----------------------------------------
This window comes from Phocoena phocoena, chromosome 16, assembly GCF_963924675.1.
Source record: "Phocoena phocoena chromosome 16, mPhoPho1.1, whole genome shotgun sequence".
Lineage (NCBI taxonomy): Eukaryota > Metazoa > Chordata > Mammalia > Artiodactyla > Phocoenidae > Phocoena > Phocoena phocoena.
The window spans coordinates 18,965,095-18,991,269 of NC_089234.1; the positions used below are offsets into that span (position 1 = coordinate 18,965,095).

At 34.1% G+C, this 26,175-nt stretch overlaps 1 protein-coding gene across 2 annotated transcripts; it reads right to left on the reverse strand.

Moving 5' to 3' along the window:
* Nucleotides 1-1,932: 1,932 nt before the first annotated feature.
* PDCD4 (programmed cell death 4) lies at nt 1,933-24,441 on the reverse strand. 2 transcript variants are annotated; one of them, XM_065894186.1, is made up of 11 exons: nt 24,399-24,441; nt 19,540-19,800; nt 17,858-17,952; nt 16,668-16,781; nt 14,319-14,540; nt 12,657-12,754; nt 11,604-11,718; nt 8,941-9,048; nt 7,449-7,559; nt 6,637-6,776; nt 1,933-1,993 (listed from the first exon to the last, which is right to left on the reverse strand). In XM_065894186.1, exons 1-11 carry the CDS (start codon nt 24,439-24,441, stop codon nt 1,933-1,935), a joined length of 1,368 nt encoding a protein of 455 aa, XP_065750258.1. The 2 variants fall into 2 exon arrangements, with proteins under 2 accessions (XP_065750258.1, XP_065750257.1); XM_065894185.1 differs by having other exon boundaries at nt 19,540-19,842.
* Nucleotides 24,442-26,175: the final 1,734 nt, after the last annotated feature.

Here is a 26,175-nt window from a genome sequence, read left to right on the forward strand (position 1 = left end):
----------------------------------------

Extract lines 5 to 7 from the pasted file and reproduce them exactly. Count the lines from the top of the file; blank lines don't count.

At 34.1% G+C, this 26,175-nt stretch overlaps 1 protein-coding gene across 2 annotated transcripts; it reads right to left on the reverse strand.

Moving 5' to 3' along the window:
* Nucleotides 1-1,932: 1,932 nt before the first annotated feature.